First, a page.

An inquiry into the uneven distribution of womenâ€™s HIV infection in rural Malawi
AbstractEcological comparisons in sub-Saharan Africa show that HIV prevalence is lower where men are generally circumcised than where they are not. Randomized controlled trials have found a 50-60% reduction in HIV acquisition for newly circumcised men. Yet in Malawi, HIV prevalence is highest in several districts in the Southern Region, where men are commonly circumcised. We draw upon a population-based sample of ever-married women to explore this unexpected finding. Our data show that in the southern district of Balaka, women with circumcised spouses have a lower probability of HIV infection compared to those with uncircumcised spouses. However, the strength of this effect is conditioned by specific marital histories: among women with circumcised spouses, those with multiple marriages and an absence of spousal co-residence have a higher probability of HIV infection than do those married once and those who have never lived apart from their spouses. The history of marital turnover and female-headed households among the ethnic groups of Balaka offer insight into the districtâ€™s elevated HIV levels.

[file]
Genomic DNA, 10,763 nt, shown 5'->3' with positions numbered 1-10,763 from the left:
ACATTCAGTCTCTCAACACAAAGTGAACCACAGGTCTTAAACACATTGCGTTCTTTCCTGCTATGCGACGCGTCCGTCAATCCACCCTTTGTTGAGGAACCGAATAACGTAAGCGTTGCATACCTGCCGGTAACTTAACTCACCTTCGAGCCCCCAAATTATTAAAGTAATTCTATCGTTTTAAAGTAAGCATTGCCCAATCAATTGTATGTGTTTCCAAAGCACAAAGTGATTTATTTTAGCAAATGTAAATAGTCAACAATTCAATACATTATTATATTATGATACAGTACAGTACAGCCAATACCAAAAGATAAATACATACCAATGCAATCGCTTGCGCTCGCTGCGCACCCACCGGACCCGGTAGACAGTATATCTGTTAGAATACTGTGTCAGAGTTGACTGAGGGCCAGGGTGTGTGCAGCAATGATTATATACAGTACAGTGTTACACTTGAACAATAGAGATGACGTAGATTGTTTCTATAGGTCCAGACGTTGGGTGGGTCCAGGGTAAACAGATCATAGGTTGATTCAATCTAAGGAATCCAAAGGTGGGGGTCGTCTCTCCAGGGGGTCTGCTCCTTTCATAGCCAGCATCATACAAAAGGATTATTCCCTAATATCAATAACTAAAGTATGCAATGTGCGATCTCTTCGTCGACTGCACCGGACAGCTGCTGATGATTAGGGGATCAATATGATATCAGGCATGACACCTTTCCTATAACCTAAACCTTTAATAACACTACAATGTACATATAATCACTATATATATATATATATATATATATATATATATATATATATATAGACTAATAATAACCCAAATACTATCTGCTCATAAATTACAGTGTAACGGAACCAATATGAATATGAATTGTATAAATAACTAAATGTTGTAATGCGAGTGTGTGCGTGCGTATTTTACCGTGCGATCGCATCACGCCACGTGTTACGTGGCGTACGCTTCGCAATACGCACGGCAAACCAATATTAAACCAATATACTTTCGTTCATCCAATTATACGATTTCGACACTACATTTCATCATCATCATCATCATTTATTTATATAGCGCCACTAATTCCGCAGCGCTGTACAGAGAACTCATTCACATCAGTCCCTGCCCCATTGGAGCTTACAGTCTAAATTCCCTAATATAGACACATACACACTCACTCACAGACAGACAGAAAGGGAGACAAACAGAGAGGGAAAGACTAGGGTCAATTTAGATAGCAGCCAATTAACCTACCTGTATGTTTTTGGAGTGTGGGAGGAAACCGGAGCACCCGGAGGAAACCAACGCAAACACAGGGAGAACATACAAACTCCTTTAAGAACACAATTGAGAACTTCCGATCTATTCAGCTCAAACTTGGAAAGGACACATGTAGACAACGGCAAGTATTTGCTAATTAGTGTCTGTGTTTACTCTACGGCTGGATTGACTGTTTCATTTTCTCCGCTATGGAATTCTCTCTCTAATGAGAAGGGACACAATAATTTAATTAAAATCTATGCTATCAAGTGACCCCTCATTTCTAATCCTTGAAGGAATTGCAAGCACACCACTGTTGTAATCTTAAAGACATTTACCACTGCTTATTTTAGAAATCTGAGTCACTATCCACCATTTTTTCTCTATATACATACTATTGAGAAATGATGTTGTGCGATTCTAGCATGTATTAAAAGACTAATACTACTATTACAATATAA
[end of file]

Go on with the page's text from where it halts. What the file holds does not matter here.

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Bibliographic InfoArticle provided by Max Planck Institute for Demographic Research, Rostock, Germany in its journal Demographic Research.
Volume (Year): 25 (2011)
Issue (Month): 28 (December)
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Web page: http://www.demogr.mpg.de/
AIDS/HIV; inequality; Malawi; male circumcision; marriage; migration; mortality; population; Sub-Saharan Africa;
Find related papers by JEL classification:
- J1 - Labor and Demographic Economics - - Demographic Economics
- Z0 - Other Special Topics - - General
Please report citation or reference errors to , or , if you are the registered author of the cited work, log in to your RePEc Author Service profile, click on "citations" and make appropriate adjustments.:
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